Tasting Note 7 (of 7) from Doc and Barley’s Killer Beer Night…
Legends often disappoint. My father tells the story of meeting one of his favorite Red Sox players as a kid and getting a handshake like a dead fish. I remember the first time I went to a Smashing Pumpkins concert in high school (I worshiped them back then) and finding out that Billy Corgan was actually a pretty shitty singer.* Everyone has stories of meeting celebrities and politicians and finding out that they’re mostly insincere assholes. The bubble bursts and you’re left with the sad realization that the heroes we’ve championed all our lives are the same douchebags as everyone else.
*He’s still a bad-ass guitarist though.
That was the mindset I had when Doc and I cracked into the holiest of brews…the Westvleteren 12. Flashback about 7 years ago…I was working nights at a Boston package store where Doc was a manager. At that time, you could buy Westy at many high-end liquor stores, including ours. I honestly don’t recall if I tucked into a Westy during my brief tenure there…I didn’t record tasting notes back then. Plus, the beer hadn’t achieved the mythical, reverential status that it has today because it was still fairly easy to find. I moved out to California around the time that Westvleteren was pulled off American shelves. From then on, the only way to purchase the brew was to visit the monastery in Belgium (or through back channels like eBay). Marketing 101 tells us that when a beer (particularly a well-regarded Trappist) becomes scarce, its value rises. In no time, Westy 12 had gone from being a highly-respected Quad to the top-rated brew in the world. It’s the highest-ranked beer on both BeerAdvocate and RateBeer and has been for years. Like the Dark Lord (the 3 Floyds offering we often discuss at Aleheads), Westy’s legend is due partly to its quality and partly to its rarity. It’s just a hard beer to find.
Thankfully, the Doc is nothing if not prescient. When he saw that Westy was being pulled from his package store shelves, he bought up every last bottle and stored them in his extensive beer cellar. I got to visit Doc’s secret lair during my trek to New England. It’s a smorgasbord of delights. Stille Nachts from every year since 2000. Aged Eisbocks. A variety of Thomas Hardys. And there, in the back of an old wooden crate, a handful of bottles of the legend made glass…Westy.
Today, since the brew can only be purchased at the monastery, Westy is label-less. But since the Doc’s collection came from the era when it was still obtainable state-side, it had the old, cream-colored label with the Westvleteren logo you see above. The bottle was purchased in 2003, but Doc believes the beer was actually brewed a couple of years earlier. So we were probably drinking a 9 or 10-year-old brew. Doc thought it might have aged a little too long…he said 4 or 5 years was more appropriate, but whatever. I’m certainly not complaining.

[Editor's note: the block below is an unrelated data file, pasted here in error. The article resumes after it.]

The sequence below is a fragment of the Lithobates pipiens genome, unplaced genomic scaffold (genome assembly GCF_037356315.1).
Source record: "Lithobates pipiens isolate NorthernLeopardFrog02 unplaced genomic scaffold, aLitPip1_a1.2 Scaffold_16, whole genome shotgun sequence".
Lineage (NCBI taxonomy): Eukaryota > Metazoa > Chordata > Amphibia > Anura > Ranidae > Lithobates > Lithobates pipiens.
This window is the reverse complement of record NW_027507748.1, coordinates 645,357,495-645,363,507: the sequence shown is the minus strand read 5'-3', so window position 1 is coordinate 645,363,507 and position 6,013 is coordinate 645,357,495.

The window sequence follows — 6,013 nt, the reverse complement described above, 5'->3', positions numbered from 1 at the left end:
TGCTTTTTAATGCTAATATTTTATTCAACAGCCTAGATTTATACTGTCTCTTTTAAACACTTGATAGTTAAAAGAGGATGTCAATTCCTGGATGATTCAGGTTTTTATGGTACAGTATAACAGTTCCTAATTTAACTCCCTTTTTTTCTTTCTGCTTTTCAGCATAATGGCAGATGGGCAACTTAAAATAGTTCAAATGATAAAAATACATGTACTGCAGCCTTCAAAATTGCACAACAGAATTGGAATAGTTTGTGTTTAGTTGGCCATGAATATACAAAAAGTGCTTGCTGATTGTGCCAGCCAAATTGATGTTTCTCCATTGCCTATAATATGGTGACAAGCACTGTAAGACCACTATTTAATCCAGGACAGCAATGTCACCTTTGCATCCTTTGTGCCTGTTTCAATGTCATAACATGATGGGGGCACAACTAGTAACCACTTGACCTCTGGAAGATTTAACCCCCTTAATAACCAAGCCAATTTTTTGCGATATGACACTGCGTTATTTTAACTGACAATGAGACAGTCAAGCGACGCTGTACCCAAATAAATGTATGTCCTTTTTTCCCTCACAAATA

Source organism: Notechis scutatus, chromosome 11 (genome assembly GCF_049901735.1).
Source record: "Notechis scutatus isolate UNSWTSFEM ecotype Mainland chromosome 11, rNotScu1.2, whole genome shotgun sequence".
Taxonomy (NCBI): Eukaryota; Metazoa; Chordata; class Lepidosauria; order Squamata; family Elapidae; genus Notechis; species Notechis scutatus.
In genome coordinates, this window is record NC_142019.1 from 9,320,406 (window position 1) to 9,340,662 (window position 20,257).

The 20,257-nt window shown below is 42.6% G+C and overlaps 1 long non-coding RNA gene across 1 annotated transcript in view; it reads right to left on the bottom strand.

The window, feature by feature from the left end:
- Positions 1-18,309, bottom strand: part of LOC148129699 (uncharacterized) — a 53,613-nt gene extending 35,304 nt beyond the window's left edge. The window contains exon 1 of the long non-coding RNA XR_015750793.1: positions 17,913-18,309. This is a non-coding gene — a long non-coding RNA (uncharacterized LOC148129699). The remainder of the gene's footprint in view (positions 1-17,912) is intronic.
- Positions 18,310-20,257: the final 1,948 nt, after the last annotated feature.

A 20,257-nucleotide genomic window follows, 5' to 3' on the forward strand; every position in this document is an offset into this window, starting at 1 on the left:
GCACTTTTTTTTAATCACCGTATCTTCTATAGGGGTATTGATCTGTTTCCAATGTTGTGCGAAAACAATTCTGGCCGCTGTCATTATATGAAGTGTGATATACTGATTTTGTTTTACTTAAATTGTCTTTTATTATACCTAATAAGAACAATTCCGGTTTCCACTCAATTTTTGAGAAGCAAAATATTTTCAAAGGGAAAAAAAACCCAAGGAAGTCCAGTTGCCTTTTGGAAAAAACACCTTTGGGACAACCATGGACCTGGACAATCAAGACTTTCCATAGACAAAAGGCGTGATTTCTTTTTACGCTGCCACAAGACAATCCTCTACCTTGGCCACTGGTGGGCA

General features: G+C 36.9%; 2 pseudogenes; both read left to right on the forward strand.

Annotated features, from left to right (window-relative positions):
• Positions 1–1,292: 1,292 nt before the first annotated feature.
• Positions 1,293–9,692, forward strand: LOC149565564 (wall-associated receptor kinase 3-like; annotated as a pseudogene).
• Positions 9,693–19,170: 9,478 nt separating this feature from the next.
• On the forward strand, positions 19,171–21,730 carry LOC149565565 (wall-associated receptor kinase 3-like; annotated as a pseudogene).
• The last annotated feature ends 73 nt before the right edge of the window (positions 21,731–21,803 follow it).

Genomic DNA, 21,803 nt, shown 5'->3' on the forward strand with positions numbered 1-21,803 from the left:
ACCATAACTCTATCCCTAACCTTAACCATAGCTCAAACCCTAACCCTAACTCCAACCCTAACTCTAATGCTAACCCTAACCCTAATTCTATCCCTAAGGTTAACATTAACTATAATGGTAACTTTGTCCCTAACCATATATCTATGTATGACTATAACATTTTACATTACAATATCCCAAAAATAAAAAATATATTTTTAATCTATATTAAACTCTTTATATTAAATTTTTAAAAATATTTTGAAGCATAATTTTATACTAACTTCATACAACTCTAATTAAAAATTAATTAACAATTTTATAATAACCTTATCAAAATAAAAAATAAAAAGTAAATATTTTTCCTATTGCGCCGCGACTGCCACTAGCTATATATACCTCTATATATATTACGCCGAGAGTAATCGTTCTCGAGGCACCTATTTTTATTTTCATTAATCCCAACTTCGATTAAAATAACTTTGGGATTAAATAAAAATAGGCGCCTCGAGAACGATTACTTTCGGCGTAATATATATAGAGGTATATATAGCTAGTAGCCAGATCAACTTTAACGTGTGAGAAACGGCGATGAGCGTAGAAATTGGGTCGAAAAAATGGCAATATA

We split the 11.2 ounce bottle between two tulip glasses (with a small cognac glass to hold the yeast sediment just to see how much was in there…quite a bit, actually). It pours a deep, rich chestnut color with the single most perfect head I’ve ever seen on a beer. It’s impossibly tightly knit and to say it “lasts” is an understatement. If we had left our glasses untouched until morning, the head wouldn’t have dropped a millimeter. It’s worth noting that for a beer to maintain a persistent head after nearly a DECADE in a bottle…well, that’s pretty fucking special. Hard to tell about the lacing on the Westy since the head never goes away.
Actually, the never-ending head also makes the nose a little challenging to detect. Because the bubbles never popped and the head never dissipates, the aroma is a touch muted. I got some dried fruit…prunes and raisins. Some sweet honey and molasses. A bit of clove and other more subtle spices….and a nice whiff of dark rum. The taste is exquisite…not as sweet as the nose implies, but with a hefty, toasted malt backbone. The fruitiness is subtle. It doesn’t have the big, banana-ester flavor of a lot of Belgians…more like plump, golden raisins. It’s a touch astringent in the finish, though the 10.2% ABV is well-incorporated and there’s virtually no alcohol burn. It’s musty, as you might expect from a well-aged brew, but not like a farmhouse saison. It’s actually more savory…almost mutton-like (I assure you this is the first and last time I will compare beer to lamb meat). The one knock on the taste is that there is an unmistakable soy sauce flavor that lingers in every sip. This certainly adds to that interesting, savory “umami” flavor, but Doc and I decided the soy was simply an after-affect of the beer being aged longer than it probably should have been.*
*Wifey McHops noted that the beer “smells like dirt and tastes like soy sauce”. I chose to ignore her.
The mouthfeel should be full-bodied, but because of the wonderful carbonation, it’s actually light and sparkling on your tongue. Drinkability is sadly high. I say “sadly”, because I knew this was the last bottle I would have for quite some time. Suffice it to say, if I had unfettered access to a cask of Westy, I would drink myself into a stupor every night (Doc somehow managed to do this during our session even without a cask being present). Consider this one legend that won’t let you down.
Is it a 4 Hops beer? No question. Is it my favorite beer on Earth? No…it isn’t. It might not have disappointed like the legends I discussed above, but it’s certainly not my all-time favorite. To be honest, I enjoyed Founder’s KBS much more…and as far as Trappists are concerned, I would still choose Orval. But those are just my personal, highly subjective preferences. The fact is, for any true Alehead, the Westy 12 HAS to be in your Top Ten. And even if it’s not #1 on every Alehead’s list, I suspect it’s the ONLY brew that no one would leave out. Does that make it the best beer in the world?
You know what? I suppose it does.